This is the living room. The picture above the piano is Corrie's father.

Corrie's linen closet which was used as the secret entrance to the hiding place. You can see at the very bottom that the door is open for someone to slide through.

This is a hole in the wall so you can look into the hiding place. I don't know these people but they were part of my tour.

A shot of the inside of the hiding place.

This is a small hiding place used to hide Jewish valuables, as well as extra ration tickets and so forth. On the night of the arrests, this hiding place was found but the one with the people in it was not.

So there they are. I hope you all enjoyed!

Sunday, June 8, 2008

Of Umbrellas and Parties

Yesterday was a looong day for me. I was looking forward to my first weekend alone here in Brussels as a time to relax and finally catch up on my sleep a little big, but then we found out that the EU Commission and Council would be open for the public. This only happens once a year, so one of the interns and I agreed to meet over there at 9:00. Of course it took me about an 45 minutes to get there using trams and metros, and I had to get up earlier to give Truman a substantial walk before I left, so I ended up getting up at 7:00. Not too much sleeping in.

Since most of my readers are probably unfamiliar with EU politics, let me explain the Commission/Council as best as I can. Be aware that I'm still confused about them as well to some degree, as is everyone. People keep saying that "once the Lisbon treaty is passed, it will simplify things!". That should tell you how bad EU bureaucracy is if a 500 page document "simplifies" it.

First was the EU Council. This is an immense building with glass on all sides. It's really pretty neat to look at, but unfortunately I forgot my camera. The Council is where all the heads of state from each of the 27 European Union countries meet to discuss EU treaties, etc. They also discuss new EU policies and laws, etc. The Council can also consist of the specific ministers of each of the 27 countries on a given issue. For example, in poultry trading (the big issue at work right now), the Council is actually the Minister of Agriculture for each country instead of the Prime Minister/President. It's a big deal because we're trying to get the EU to accept American poultry, which they refuse to do because it is dunked in chlorine before being sold. The Council's presidency changes every 6 months. Right now, Slovenia is finishing up their presidency with France to take over next month.

The Commission was next and is the most powerful body right now of the EU. Each country's government can appoint one Commissioner for so long (I think it's 4 years, but I'm not quite sure). These Commissioners are the only real Europeans because they have to swear to not consider their own country when making EU decisions. The head of the Commission is President Jose Manuel Barroso, who is considered the most powerful man in Europe right now. I'm a little confused as to the job of the Commission, but they pass laws and such that are then sent to the EU Parliament for approval.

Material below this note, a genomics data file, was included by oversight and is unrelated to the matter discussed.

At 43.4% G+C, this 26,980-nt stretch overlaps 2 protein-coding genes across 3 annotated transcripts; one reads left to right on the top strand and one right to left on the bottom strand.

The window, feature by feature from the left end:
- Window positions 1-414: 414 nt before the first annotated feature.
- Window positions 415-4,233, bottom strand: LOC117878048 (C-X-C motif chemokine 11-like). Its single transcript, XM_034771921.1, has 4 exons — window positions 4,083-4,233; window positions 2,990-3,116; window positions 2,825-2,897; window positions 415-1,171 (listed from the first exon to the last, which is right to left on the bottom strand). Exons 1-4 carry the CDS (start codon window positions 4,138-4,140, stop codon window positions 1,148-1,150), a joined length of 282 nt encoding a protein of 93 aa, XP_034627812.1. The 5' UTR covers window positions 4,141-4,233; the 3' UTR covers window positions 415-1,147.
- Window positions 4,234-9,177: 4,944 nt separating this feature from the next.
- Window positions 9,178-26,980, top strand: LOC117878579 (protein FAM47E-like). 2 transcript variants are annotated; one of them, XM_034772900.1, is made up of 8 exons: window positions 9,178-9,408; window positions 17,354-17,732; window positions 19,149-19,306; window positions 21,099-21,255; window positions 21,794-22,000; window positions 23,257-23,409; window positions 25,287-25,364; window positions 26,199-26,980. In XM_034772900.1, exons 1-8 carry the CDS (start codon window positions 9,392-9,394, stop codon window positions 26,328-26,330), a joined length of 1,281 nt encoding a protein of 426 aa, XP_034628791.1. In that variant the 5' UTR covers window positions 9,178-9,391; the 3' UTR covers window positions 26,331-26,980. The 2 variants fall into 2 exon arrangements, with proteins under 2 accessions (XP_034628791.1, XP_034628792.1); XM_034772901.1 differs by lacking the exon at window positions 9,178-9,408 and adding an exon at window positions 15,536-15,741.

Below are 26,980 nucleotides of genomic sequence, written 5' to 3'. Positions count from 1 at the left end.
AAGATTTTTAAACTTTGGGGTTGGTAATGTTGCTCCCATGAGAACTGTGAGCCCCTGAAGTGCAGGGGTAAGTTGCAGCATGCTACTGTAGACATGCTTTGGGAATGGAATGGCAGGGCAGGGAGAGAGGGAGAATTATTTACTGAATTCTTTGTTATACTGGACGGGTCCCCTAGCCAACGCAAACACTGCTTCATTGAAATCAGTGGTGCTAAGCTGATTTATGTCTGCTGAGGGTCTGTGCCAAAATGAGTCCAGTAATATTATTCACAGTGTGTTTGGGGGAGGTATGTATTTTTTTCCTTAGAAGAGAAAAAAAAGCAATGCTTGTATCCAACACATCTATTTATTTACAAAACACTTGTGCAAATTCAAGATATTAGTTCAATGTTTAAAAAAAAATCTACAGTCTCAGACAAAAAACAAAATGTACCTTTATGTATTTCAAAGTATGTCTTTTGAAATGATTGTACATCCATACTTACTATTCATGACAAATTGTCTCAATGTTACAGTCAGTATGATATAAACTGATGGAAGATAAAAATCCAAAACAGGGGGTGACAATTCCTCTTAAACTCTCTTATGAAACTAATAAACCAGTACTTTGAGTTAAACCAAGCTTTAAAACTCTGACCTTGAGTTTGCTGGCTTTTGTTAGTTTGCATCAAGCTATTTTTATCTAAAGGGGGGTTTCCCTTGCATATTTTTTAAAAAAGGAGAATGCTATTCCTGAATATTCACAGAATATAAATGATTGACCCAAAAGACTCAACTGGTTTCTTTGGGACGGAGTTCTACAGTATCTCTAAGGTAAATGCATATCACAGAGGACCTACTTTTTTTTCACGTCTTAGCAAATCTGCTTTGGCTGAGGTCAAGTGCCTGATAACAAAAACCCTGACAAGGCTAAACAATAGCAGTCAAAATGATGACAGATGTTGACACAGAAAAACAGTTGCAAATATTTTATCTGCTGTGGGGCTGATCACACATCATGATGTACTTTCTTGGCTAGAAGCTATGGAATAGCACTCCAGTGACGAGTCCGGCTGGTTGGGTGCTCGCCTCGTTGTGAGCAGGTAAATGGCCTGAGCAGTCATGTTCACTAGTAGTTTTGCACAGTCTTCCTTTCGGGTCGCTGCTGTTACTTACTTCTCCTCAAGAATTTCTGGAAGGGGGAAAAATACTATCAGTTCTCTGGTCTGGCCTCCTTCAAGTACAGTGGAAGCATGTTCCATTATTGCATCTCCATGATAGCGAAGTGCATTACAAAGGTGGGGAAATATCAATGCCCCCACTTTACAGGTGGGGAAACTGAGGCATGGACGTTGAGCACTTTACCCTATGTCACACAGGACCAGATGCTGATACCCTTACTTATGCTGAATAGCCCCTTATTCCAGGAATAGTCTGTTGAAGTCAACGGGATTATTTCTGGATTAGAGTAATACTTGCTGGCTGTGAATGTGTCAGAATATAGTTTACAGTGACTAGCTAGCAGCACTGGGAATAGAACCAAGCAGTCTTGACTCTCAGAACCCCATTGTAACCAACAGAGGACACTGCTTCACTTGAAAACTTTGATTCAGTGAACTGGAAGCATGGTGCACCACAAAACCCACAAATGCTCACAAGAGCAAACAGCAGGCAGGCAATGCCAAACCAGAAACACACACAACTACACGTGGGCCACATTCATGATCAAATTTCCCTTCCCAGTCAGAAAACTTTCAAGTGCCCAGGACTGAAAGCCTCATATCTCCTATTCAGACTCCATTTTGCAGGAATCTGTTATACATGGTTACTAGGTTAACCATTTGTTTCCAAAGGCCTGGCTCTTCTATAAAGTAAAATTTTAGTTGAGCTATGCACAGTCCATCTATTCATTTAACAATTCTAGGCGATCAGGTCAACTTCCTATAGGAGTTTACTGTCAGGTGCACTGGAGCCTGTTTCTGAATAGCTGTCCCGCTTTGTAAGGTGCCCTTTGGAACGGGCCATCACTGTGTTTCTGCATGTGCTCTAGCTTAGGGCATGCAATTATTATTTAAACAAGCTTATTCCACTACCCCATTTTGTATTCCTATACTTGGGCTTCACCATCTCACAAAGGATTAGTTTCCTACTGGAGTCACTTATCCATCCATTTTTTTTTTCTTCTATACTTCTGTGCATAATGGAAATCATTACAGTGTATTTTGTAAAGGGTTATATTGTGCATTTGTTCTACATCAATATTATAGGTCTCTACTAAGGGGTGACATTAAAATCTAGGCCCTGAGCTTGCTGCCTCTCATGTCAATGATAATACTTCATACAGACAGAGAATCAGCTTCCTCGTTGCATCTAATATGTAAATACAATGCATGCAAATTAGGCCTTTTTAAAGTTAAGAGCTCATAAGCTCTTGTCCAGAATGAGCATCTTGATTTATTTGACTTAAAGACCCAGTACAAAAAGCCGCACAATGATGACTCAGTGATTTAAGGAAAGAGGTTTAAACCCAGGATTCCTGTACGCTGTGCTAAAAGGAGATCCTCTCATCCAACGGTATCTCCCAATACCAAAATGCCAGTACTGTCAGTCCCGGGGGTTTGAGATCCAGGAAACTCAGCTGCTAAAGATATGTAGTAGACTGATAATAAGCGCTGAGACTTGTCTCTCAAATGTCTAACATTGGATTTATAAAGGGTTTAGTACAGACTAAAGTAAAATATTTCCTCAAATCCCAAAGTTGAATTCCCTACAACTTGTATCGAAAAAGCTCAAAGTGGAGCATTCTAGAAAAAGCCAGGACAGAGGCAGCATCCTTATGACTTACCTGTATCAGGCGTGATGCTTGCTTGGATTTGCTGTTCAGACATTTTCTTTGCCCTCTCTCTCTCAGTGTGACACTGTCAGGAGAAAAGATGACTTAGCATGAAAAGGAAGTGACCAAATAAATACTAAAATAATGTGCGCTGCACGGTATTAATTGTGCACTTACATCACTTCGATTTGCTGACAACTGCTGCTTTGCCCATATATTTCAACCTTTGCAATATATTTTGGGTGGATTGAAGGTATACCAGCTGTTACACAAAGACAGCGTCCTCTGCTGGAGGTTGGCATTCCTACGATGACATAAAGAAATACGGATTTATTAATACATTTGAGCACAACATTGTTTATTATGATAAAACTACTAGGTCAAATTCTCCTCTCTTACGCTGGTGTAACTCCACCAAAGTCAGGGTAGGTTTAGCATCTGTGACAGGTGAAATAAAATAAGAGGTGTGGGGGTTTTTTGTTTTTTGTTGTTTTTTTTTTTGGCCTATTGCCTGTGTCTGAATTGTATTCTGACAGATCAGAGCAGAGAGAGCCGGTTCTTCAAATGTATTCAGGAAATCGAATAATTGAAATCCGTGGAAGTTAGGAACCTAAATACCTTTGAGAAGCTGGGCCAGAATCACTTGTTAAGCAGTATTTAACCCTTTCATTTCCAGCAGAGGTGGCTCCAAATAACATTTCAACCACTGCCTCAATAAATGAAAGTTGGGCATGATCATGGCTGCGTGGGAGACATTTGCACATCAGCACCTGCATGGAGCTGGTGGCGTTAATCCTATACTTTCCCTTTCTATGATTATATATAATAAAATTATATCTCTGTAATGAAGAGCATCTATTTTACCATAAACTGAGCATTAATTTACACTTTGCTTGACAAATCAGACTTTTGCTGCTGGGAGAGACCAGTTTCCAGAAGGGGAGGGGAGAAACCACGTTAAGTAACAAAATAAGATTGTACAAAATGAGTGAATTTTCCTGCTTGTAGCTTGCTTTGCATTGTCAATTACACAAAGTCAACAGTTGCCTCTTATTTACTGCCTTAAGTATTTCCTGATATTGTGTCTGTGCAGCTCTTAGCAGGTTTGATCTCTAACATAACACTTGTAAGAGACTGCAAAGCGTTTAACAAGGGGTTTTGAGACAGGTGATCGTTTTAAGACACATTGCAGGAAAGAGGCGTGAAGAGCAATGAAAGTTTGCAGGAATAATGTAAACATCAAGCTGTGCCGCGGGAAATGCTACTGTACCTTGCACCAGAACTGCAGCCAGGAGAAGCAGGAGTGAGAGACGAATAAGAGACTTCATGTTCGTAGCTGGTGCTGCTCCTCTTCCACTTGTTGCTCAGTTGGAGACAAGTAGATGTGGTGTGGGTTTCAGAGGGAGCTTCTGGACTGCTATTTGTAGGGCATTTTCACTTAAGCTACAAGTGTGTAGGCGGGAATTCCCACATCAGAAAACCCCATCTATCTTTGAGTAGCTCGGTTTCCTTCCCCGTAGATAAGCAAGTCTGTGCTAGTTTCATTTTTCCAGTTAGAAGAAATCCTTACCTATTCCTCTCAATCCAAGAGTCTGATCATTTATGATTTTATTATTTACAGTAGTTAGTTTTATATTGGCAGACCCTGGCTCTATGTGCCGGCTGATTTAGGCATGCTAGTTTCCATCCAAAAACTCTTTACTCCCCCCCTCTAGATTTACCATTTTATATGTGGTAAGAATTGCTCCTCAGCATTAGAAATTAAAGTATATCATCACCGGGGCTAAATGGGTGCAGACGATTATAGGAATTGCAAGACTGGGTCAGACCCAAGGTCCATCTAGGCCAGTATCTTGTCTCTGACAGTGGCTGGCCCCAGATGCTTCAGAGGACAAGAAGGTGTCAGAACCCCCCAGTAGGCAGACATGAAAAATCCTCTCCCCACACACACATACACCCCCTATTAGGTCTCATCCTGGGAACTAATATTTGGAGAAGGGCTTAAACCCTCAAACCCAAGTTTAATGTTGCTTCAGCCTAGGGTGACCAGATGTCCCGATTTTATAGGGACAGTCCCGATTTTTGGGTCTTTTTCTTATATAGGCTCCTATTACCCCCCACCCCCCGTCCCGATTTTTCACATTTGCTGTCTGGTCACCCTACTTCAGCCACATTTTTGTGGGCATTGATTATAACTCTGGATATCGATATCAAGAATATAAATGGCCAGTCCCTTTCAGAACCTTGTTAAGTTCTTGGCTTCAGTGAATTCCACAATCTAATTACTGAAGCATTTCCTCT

Both the Commission and the Council had tons of goodies available for free for people visiting. These included all sorts of paraphernalia regarding the EU. Mostly maps, DVDs, books, etc. It was quite the treasure hunt for me because I could get everything in French and English, which I shall use later on to practice with. But neither compared to what was to come at the Parliament! After we finished with the Commission and Council, the other intern had to leave but I went on to Parliament, where each of the EU Parties had a booth with lots and lots of free stuff. I got a safety vest for riding a bicycle (which I was going to have to buy), three umbrellas, and all sorts of other goodies. Below you can see a picture of Truman with my umbrellas:

The blue square one is from the center-right party which includes Nicholas Sarkozy's conservative party from France. It isn't the most conservative one in Europe, but it is the biggest. The green is from the Greens. I had to laugh because, of all three, the Greens' umbrella had the most plastic packaging. The Greens are known because they were the first European Party to launch a pan-European campaign in the last election. The red one is probably my favorite, even though its the Socialist party, because its so big. After I left, I saw someone with a navy blue umbrella as big as this one from the EPP party, which is probably the most conservative main-line party (the British Conservatives are a part of that party, though they have promised to pull out after 2009). I was going to go back in to try to snag one, but there was a huge line, and I would have had to go through security again. Anyway, three is probably sufficient anyway.

So that was my adventure with the EU. I'll probably get a more in-depth official tour with the other interns, but it was great to see everything anyway.